Metanoia

Blog created by interior decorator Peggy Clarke to help create homes that reflect the people who live there and how they (want to) live. Blending spirituality with the art of interior design, Clarke aims to help people who want to create harmonious spaces for balanced living.

Wednesday, November 15, 2006

Sustainable Design

Few things are as important today in the field of interior design than sustainability. It is the role of the artist to comment on culture, but the true artist can also offer solutions. Sustainable design is our response to our current ecological crisis and our need to walk gently on the earth.

Hardwood is one of the most sustainable products we have today, which is wonderful since there are few products that inspire such universally positive, even visceral, responses. Hardwood comes from trees that have leaves, not needles. The produce fruit or nuts in the summer, loose leaves in the fall and are dormant in the winter. American forests grow by 10.2 billion cubic feet a year, but we currently use only 6 billion cubic feet, thereby allowing us to safely use this natural resource. (Numbers come from the US Forest Service.)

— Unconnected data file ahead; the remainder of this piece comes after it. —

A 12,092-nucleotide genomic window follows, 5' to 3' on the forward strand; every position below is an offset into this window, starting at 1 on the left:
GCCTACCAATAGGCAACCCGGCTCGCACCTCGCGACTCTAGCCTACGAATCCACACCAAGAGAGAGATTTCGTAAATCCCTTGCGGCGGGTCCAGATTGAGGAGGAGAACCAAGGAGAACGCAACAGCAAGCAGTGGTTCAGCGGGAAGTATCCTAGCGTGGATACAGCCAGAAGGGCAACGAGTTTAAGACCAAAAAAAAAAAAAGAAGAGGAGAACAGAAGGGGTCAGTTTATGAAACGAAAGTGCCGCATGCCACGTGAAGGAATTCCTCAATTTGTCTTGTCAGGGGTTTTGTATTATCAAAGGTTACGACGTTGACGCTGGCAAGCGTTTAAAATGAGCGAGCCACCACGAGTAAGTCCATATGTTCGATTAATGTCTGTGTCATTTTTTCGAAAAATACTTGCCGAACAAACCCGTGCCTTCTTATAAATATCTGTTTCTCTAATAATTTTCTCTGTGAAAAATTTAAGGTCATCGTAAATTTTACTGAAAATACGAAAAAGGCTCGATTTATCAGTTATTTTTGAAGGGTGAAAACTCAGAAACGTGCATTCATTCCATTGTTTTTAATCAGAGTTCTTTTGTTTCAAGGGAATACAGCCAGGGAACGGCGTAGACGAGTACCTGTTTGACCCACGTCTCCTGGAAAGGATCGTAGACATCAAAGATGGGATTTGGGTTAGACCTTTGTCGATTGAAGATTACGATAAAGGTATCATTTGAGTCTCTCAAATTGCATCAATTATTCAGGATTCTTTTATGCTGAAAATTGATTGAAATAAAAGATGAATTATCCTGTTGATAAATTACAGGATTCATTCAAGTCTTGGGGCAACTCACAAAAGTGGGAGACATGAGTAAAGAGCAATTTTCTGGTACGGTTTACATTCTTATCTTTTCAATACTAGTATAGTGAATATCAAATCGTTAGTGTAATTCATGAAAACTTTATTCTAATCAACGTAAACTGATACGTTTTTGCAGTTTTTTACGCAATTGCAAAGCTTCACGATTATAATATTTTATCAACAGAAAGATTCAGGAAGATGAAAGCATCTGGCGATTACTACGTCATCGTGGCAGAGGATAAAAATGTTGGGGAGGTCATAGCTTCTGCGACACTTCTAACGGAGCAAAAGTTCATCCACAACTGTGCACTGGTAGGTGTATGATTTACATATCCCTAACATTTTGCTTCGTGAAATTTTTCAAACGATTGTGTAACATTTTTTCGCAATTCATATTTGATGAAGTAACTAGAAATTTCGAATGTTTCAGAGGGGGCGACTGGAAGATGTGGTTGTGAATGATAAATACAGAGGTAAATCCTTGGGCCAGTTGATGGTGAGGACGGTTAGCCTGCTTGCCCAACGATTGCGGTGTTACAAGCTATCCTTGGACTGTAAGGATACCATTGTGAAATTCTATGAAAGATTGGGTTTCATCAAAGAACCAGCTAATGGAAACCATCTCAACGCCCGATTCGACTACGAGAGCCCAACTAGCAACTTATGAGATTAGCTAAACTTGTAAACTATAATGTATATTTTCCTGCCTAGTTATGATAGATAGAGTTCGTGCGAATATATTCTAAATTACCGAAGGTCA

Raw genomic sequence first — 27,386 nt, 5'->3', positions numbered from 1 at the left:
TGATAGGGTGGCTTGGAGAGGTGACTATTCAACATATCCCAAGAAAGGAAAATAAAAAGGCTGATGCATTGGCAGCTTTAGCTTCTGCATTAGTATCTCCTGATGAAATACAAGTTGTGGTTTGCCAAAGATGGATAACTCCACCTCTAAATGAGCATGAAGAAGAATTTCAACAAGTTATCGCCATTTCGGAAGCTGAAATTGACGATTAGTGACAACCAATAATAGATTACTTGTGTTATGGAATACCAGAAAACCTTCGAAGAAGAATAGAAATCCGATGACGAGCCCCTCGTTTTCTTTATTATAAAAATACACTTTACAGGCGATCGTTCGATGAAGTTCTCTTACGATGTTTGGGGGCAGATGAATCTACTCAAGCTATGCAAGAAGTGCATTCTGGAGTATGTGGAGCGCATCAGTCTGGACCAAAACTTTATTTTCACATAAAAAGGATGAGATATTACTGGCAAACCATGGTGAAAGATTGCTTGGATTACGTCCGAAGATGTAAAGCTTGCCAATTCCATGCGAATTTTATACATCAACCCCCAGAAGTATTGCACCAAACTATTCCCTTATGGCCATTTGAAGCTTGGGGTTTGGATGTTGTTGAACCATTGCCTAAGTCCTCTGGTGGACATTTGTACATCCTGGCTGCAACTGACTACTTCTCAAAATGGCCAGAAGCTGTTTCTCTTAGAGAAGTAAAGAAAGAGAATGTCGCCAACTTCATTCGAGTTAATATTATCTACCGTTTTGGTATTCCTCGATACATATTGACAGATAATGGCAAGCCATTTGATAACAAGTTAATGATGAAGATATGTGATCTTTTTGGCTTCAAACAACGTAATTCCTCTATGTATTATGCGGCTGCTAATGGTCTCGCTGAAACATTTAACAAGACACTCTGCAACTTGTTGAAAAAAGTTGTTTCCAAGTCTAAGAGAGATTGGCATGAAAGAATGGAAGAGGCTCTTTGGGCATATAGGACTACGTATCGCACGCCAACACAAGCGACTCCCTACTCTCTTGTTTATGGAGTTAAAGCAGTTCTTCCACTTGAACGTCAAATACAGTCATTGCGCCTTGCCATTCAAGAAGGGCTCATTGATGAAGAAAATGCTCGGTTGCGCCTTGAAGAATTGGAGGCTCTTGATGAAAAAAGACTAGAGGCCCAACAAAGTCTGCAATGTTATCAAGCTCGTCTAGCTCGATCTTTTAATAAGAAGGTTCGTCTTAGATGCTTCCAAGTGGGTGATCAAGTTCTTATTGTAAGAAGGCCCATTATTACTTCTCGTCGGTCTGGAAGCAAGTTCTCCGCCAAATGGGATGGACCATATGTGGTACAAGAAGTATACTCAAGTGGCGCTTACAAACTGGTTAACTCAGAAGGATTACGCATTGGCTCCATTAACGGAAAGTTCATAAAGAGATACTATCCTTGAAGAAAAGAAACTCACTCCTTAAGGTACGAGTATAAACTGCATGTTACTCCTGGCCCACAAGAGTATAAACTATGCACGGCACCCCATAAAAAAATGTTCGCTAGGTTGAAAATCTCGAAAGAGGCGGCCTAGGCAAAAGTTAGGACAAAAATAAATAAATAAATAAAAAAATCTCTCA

Over the last 50 years, our forests have grown by nearly 90%. (This is due in part to the loss of farm land and open space.) US Hardwood forests cover 269 million acres of property. Of that land, 73% is privately owned by a total of 7 million families, each owning an average of 50 acres. 11% is held by the forest industry and the rest by federal, state and local governments.

In other words, feel good about adding hardwood floors to your new house, hardwood cabinets to your new kitchen or contracting a new bedroom set made of Sycamore or Ash. It’s gorgeous, affordable and sustainable.

Here’s the list of American hardwoods:
Alder, Ash, Aspen, Basswood, Beech, Birch, Cherry, Cottonwood, Cypress, Elm, Gum, Hackberry, Hard Maple, Hickory, Pecan, Pacific, Red Oak, Poplar, Sassafras, Soft Maple, Sycamore, Maple, Walnut, White Oak, Willow

More resources if you’re interested:
http://www.hardwoodinfo.com/
http://www.treehugger.com/

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